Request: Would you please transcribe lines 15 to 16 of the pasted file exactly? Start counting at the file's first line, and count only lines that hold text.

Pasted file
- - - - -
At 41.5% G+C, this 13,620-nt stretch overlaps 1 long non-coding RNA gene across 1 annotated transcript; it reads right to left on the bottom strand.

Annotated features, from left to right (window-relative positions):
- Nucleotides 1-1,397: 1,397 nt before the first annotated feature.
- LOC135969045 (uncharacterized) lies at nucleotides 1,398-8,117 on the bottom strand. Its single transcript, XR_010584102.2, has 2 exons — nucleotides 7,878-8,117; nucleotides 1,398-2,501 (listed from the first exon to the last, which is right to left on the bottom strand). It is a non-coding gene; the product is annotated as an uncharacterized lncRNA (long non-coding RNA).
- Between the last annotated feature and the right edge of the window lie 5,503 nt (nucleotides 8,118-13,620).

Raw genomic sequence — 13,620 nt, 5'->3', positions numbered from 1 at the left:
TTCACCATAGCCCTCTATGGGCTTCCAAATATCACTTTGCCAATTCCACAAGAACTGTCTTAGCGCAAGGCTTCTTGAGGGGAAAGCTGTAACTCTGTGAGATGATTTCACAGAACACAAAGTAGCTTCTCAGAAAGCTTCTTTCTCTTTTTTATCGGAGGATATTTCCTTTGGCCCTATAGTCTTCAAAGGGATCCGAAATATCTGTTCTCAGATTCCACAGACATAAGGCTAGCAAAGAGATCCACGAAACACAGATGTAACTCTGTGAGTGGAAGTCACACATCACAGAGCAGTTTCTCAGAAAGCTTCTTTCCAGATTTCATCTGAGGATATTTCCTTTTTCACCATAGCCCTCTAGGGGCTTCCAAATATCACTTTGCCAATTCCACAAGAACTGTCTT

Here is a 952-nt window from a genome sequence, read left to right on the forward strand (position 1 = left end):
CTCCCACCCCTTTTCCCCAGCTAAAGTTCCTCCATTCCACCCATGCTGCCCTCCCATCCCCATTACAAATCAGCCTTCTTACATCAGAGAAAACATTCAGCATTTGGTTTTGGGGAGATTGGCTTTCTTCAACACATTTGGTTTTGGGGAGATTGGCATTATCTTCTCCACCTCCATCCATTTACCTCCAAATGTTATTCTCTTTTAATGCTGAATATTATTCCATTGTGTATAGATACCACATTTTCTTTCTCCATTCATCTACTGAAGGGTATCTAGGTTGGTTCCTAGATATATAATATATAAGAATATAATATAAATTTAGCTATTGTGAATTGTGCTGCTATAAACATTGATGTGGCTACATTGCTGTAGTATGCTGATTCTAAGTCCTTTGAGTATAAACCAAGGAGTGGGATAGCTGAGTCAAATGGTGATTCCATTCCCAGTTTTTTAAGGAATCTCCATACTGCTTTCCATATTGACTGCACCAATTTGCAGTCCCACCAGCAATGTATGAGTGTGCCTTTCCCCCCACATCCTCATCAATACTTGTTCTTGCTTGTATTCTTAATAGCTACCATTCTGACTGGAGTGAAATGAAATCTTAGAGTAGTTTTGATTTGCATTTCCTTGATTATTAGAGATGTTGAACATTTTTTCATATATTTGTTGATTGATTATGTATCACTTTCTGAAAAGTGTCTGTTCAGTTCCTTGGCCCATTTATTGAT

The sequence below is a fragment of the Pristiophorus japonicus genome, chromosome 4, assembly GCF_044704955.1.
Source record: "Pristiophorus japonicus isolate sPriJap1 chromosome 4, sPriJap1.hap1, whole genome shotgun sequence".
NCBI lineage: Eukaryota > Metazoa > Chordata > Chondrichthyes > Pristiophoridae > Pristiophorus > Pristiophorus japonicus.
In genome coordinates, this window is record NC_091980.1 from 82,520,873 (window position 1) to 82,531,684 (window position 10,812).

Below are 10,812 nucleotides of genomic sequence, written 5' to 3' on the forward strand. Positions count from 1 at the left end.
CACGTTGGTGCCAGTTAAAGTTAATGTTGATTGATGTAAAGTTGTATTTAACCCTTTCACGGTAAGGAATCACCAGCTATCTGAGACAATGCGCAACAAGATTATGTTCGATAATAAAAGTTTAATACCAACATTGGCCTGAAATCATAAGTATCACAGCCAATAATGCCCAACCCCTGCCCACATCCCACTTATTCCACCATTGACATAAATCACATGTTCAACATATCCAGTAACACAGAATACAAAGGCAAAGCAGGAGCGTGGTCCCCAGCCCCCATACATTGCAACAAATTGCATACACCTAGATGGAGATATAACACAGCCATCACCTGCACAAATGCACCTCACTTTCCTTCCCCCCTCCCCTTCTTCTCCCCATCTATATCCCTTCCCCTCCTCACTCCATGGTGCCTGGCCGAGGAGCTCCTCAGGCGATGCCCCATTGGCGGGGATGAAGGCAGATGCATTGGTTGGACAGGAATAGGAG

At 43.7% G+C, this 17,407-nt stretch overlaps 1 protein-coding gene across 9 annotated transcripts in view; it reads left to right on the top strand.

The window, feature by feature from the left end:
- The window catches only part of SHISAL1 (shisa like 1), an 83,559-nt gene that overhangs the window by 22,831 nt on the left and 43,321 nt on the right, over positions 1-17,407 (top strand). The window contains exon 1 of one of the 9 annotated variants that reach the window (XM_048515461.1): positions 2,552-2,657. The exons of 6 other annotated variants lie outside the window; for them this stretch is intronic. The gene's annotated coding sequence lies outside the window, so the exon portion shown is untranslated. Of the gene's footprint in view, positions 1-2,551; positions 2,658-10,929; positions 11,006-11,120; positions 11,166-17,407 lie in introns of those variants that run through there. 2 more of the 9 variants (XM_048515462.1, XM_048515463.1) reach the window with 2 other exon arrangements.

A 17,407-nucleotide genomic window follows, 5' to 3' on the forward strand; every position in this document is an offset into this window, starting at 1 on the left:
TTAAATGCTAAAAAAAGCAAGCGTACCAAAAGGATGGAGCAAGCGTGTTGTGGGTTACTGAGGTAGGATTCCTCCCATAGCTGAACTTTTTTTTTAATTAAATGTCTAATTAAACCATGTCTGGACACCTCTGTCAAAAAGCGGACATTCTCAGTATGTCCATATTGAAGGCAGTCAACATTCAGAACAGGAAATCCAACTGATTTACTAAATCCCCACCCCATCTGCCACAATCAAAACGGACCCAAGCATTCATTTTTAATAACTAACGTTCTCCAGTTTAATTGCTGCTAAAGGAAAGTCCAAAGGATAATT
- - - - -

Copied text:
CACGTTGGTGCCAGTTAAAGTTAATGTTGATTGATGTAAAGTTGTATTTAACCCTTTCACGGTAAGGAATCACCAGCTATCTGAGACAATGCGCAACAAGATTATGTTCGATAATAAAAGTTTAATACCAACATTGGCCTGAAATCATAAGTATCACAGCCAATAATGCCCAACCCCTGCCCACATCCCACTTATTCCACCATTGACATAAATCACATGTTCAACATATCCAGTAACACAGAATACAAAGGCAAAGCAGGAGCGTGGTCCCCAGCCCCCATACATTGCAACAAATTGCATACACCTAGATGGAGATATAACACAGCCATCACCTGCACAAATGCACCTCACTTTCCTTCCCCCCTCCCCTTCTTCTCCCCATCTATATCCCTTCCCCTCCTCACTCCATGGTGCCTGGCCGAGGAGCTCCTCAGGCGATGCCCCATTGGCGGGGATGAAGGCAGATGCATTGGTTGGACAGGAATAGGAG

At 43.7% G+C, this 17,407-nt stretch overlaps 1 protein-coding gene across 9 annotated transcripts in view; it reads left to right on the top strand.